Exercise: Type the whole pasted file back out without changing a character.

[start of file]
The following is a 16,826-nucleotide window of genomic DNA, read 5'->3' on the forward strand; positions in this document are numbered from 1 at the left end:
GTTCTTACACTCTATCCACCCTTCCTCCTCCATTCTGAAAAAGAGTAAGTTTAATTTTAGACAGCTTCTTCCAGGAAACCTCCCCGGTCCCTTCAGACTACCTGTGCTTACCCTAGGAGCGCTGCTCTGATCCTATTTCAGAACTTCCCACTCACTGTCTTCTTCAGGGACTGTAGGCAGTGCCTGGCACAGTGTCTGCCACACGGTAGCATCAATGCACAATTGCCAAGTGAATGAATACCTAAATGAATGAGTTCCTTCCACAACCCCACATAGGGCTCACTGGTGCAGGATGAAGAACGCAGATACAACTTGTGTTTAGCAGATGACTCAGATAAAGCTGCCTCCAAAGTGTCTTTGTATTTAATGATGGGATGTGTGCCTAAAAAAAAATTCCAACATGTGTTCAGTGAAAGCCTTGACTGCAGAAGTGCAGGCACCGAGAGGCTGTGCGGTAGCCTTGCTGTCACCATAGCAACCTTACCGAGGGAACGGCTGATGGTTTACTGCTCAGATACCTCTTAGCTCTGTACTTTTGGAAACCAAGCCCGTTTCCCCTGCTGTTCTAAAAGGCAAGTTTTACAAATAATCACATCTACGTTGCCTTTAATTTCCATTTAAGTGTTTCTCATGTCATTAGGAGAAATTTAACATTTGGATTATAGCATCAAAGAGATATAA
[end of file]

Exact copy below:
The following is a 16,826-nucleotide window of genomic DNA, read 5'->3' on the forward strand; positions in this document are numbered from 1 at the left end:
GTTCTTACACTCTATCCACCCTTCCTCCTCCATTCTGAAAAAGAGTAAGTTTAATTTTAGACAGCTTCTTCCAGGAAACCTCCCCGGTCCCTTCAGACTACCTGTGCTTACCCTAGGAGCGCTGCTCTGATCCTATTTCAGAACTTCCCACTCACTGTCTTCTTCAGGGACTGTAGGCAGTGCCTGGCACAGTGTCTGCCACACGGTAGCATCAATGCACAATTGCCAAGTGAATGAATACCTAAATGAATGAGTTCCTTCCACAACCCCACATAGGGCTCACTGGTGCAGGATGAAGAACGCAGATACAACTTGTGTTTAGCAGATGACTCAGATAAAGCTGCCTCCAAAGTGTCTTTGTATTTAATGATGGGATGTGTGCCTAAAAAAAAATTCCAACATGTGTTCAGTGAAAGCCTTGACTGCAGAAGTGCAGGCACCGAGAGGCTGTGCGGTAGCCTTGCTGTCACCATAGCAACCTTACCGAGGGAACGGCTGATGGTTTACTGCTCAGATACCTCTTAGCTCTGTACTTTTGGAAACCAAGCCCGTTTCCCCTGCTGTTCTAAAAGGCAAGTTTTACAAATAATCACATCTACGTTGCCTTTAATTTCCATTTAAGTGTTTCTCATGTCATTAGGAGAAATTTAACATTTGGATTATAGCATCAAAGAGATATAA